How IE9 is passing the Acid test
5th Aug 2010 | 07:30
Latest Acid 3 score is a whopping 95
The beta of IE9 is coming in September and the last platform preview adds in the final pieces of the rendering engine (along with fixes for over 100 bugs that have been reported so far).
That brings the Acid score for IE9 up to 95 – and that's where it's going to stop. That's because those last five points would involve implementing two features – SMIL and SVG fonts – that Microsoft has already said it won't (although, interestingly, there are suggestions that both features may move out of the SVG standard and that SVG Fonts might be dropped from the Acid test).
Instead, the new preview adds a demo showing hardware-accelerated animated SVG in a dice-rolling game.
Unique fidelity level
Another new demo shows off the advantage of accelerating everything on the page using the GPU, rather than just pieces (the approach Firefox is taking). It's an impressive beatbox app, and when IE9 delivers the right number of beats per minute and Chrome doesn't, you can literally hear the difference.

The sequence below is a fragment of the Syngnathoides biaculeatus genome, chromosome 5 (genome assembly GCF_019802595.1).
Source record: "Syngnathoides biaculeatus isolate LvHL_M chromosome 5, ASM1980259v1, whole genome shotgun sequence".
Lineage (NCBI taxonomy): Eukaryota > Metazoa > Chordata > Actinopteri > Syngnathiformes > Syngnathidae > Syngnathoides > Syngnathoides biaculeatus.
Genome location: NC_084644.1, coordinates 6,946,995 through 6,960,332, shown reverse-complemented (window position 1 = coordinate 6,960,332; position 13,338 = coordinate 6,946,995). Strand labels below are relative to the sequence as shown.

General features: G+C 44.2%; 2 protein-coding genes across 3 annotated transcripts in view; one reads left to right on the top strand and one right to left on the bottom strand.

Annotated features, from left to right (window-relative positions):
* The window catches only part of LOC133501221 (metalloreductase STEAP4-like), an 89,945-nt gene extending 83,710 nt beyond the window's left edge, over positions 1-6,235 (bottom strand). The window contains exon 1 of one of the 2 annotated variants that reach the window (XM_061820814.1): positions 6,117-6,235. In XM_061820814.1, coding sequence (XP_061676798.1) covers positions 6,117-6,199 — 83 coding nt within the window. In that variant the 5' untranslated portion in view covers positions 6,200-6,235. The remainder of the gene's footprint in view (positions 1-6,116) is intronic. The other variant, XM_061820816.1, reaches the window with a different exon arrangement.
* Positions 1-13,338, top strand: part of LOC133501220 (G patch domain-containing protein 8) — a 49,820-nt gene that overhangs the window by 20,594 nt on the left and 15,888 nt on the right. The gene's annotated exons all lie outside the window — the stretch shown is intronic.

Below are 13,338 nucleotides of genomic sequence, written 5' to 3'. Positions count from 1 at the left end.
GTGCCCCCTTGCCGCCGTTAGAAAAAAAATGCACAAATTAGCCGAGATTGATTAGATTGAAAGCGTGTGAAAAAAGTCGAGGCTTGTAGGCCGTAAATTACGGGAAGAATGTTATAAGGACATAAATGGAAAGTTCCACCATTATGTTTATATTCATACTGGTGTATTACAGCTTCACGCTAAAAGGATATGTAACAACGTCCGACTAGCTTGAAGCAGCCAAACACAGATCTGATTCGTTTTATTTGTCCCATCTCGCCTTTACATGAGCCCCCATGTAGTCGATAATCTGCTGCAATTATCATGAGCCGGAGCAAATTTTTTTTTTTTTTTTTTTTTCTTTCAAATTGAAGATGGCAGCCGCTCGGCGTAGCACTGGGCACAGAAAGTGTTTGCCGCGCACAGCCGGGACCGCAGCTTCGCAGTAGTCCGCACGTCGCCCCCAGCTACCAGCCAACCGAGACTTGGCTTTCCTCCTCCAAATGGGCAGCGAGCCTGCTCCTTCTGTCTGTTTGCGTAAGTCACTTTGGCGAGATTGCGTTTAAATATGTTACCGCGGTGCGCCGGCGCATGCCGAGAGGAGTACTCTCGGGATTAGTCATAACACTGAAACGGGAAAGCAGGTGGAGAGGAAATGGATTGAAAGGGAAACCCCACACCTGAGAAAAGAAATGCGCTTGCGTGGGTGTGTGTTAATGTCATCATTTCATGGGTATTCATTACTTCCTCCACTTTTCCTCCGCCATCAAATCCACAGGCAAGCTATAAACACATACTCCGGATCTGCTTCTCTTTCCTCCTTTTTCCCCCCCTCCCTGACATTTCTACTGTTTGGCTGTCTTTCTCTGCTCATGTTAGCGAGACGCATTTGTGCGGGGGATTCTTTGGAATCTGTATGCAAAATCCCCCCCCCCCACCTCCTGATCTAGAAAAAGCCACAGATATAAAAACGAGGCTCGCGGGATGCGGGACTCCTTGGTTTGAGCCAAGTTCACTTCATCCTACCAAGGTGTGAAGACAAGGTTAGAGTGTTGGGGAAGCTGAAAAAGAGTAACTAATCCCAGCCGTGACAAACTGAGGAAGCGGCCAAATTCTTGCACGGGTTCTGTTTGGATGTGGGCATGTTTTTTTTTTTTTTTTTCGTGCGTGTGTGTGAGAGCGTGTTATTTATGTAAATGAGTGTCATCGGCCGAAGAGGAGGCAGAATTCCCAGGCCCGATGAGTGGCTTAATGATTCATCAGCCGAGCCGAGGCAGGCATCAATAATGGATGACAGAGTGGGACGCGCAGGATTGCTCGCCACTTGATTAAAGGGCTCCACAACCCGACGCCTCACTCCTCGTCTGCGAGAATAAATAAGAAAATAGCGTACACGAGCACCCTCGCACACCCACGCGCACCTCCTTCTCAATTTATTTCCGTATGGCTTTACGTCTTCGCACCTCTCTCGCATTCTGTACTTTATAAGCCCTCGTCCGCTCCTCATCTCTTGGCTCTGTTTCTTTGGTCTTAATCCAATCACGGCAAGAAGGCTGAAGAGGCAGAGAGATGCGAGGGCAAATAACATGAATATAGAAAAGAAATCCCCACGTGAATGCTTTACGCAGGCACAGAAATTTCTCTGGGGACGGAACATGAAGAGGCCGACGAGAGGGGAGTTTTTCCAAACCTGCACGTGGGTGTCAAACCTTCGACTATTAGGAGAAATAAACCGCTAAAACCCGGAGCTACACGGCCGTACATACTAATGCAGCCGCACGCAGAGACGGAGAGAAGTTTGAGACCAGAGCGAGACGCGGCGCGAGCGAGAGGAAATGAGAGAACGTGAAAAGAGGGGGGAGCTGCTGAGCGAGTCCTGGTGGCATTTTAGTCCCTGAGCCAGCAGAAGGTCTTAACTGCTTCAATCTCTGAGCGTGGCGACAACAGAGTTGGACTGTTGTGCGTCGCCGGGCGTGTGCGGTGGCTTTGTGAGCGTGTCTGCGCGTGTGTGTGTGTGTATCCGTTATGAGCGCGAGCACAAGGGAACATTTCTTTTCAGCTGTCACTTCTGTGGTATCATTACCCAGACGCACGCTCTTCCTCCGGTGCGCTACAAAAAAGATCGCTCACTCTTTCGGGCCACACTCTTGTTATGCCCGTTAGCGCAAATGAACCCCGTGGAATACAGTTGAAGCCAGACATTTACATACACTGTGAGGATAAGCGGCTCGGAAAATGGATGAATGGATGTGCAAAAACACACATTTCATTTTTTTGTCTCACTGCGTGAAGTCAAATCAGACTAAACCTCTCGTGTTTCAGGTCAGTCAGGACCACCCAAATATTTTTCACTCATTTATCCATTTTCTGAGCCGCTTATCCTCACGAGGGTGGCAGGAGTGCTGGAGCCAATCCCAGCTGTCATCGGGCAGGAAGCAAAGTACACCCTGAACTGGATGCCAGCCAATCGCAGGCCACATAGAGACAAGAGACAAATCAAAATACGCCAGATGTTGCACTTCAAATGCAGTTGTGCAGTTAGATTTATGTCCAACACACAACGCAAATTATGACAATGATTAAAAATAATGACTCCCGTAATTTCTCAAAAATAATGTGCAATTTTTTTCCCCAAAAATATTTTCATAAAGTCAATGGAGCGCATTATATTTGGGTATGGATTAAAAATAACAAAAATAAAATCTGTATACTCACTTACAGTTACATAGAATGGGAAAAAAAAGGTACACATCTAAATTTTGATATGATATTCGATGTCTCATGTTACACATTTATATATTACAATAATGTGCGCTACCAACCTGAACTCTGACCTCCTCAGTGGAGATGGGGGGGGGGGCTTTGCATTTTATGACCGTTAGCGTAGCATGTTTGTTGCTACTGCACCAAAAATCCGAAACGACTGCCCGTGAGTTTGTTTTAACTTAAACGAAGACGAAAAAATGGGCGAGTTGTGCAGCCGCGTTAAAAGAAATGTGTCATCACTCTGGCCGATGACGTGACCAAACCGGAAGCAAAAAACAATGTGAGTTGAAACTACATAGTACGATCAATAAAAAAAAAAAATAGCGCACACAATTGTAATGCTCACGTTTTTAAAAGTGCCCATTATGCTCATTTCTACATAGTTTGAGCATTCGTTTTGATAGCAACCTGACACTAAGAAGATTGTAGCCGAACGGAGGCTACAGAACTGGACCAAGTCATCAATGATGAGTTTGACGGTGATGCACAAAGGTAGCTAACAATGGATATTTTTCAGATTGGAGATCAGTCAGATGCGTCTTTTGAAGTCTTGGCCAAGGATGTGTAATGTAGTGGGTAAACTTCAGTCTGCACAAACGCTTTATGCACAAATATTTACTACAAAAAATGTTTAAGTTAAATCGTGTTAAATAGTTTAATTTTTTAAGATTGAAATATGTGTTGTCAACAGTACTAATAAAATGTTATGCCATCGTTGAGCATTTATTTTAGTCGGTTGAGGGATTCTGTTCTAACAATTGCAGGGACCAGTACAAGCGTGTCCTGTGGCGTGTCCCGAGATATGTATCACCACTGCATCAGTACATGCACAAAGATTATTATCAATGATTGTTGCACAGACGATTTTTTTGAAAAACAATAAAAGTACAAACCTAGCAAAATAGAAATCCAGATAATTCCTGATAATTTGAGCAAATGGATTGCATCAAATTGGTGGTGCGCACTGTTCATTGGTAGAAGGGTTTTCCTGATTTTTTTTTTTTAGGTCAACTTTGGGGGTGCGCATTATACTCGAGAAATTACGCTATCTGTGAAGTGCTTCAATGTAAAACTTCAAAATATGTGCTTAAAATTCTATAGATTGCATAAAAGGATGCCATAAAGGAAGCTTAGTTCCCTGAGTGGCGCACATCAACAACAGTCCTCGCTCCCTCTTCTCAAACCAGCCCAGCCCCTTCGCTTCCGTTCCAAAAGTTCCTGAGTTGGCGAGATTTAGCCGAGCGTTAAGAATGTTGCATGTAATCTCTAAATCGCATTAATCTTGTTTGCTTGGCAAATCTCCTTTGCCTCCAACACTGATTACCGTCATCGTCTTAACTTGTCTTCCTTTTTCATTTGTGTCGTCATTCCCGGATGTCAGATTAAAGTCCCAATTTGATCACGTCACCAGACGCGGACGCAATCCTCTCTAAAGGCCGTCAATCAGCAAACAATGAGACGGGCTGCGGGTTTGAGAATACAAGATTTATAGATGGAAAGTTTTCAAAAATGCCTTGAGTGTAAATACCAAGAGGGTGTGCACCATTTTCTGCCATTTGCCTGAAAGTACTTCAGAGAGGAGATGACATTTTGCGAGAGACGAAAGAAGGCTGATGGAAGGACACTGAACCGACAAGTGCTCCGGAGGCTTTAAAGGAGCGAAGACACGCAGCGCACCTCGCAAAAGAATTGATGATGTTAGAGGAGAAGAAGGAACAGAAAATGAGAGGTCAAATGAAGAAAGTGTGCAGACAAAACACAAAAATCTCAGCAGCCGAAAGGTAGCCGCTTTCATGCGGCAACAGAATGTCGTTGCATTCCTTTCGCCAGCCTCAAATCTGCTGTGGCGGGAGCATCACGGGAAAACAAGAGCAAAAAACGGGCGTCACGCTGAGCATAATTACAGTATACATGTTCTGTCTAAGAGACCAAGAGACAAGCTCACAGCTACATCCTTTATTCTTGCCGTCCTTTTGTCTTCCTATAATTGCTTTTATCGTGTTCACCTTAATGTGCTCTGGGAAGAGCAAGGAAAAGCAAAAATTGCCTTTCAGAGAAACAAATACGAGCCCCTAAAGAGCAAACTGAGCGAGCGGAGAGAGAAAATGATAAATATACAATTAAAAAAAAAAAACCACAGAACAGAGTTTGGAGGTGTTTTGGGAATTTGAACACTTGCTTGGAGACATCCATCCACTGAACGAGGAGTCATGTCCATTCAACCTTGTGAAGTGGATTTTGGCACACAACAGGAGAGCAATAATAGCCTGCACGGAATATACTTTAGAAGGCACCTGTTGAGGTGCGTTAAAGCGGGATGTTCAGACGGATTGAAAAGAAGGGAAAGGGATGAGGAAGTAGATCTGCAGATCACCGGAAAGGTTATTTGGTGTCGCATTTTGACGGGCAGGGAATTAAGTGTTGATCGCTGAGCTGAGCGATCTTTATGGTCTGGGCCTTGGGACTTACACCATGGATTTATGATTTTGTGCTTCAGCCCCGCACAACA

Despite the new high Acid 3 score, Microsoft remains quietly critical of the test.
"Optimising for any one test causes unnatural outcomes. People overgeneralise around one single test that's not reflective of what web patterns developers are building," Gavin added.
"We focus on what developers are building, where things are in the standards process, and by building against those you get the results developers and websites need."
"This is a chance for the W3C and standards bodies to fill a gap where people want to have a test to point to. We have to get out of micro benchmarks and individual tests."